Mark Cummins, Permanent Secretary, Ministry of Transport, Works and Maintenance.
Within the next ten years concerted steps will be taken to address transportation issues in this country, with the view of greatly improving the way in which Barbadians traverse the island and reducing traffic congestion.
That’s according to Mark Cummins, Permanent Secretary, Ministry of Transport, Works and Maintenance. He made the comment while delivering remarks at the opening ceremony of the National Consultation on Domestic Transport, which was held yesterday at the Lloyd Erskine Sandiford Centre, as he explained that while some of the measures and initiatives may seem farfetched at this time, they will become a reality on or before 2030.
“Barbados is a car dominant society, but recent research has shown that there is a major shift in transportation thinking and planning from a focus on the ease of movement for cars to the ease of movement of people and goods. Therefore, the concept of accessibility has to weigh heavily on minds of transport planners as they focus on ease of travel from an origin to a destination,” he said.
Cummins added, “The thinking must include multimodal movement, that is, combining more than one mode of travel, such as driving to a park and ride lot and getting on an electric bus, fully outfitted with Wi-Fi and the latest technologies [and] cycling and walking to a water taxi stop and getting on a boat.”
Adding to his comments, Minister in the Ministry of Transport, Works and Maintenance, Peter Phillips, said some attention must be paid to alternative approaches to minimise traffic congestion and pollution. Apart from the park and ride initiative also referred to by Cummins, Minister Phillips said another traffic management strategy getting their attention is high-occupancy vehicle (HOV) lanes, for use by vehicles with three passengers or more. He said the HOV lanes are intended to incentivise throughput, by increasing the movement of more people per car.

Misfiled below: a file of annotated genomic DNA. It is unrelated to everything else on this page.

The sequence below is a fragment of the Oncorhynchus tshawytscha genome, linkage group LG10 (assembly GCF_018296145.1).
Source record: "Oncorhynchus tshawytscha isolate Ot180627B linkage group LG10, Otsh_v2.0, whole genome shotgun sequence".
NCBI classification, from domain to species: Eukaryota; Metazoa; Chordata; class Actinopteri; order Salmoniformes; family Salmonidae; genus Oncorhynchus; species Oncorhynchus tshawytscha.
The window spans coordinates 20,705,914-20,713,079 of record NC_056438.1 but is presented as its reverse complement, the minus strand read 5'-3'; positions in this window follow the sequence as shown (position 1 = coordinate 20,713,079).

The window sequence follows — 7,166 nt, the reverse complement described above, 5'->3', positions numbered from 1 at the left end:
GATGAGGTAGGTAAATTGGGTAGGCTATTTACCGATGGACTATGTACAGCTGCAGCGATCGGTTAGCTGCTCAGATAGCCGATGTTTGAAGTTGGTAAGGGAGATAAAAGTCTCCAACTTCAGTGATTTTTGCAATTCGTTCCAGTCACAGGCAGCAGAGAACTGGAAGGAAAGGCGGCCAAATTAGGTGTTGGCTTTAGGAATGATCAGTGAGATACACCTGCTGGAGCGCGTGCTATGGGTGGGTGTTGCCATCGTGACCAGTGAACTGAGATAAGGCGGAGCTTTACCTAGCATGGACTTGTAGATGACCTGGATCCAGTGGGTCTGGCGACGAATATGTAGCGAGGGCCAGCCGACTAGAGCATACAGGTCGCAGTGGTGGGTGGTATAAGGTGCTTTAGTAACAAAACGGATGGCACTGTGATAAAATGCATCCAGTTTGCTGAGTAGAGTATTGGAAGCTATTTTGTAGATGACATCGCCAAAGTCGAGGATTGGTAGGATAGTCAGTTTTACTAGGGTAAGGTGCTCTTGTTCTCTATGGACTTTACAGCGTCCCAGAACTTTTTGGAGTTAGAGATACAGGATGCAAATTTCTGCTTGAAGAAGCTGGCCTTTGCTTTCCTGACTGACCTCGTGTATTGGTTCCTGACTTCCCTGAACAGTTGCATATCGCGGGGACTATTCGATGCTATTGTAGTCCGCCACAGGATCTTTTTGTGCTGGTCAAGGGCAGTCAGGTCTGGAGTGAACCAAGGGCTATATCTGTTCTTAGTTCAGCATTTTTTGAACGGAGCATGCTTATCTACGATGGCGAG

His comments came as he pointed to the need for a serious review of the local transport sector, which is said should help to ameliorate and innovate the sector where necessary. Phillips’ comments came as he noted that the provision of efficient transport service and infrastructure is essential to the promotion of inclusive, healthy communities and sustainable development in this country. Moreover, he noted that access to employment opportunities, education, health and other services, and obtaining benefits from those services, is dependent on the availability of a safe, affordable, comfortable, reliable and efficient transport system.
Meanwhile, speaking to the significant role that the Transport Board plays in this country, he lamented that the timeliness and efficiency of the bus service they provide have been undermined by cash flow issues and an ageing bus fleet. As a result of this, he explained that bus availability has been hampered and this has affected the Board’s ability to service routes across the island, but he insisted that every effort must be made to meet the expectations and demands of commuters who depend on the service.
In an effort to improve mobility and accessibility for the general public, he indicated that the Transport Board will be implementing a number of initiatives to assist, including a cashless payment system, a fleet management system, the use of electric buses and a Transport Augmentation Project (TAP). He explained that TAP will see private minibuses helping the Transport Board service its scheduled routes. (JRT)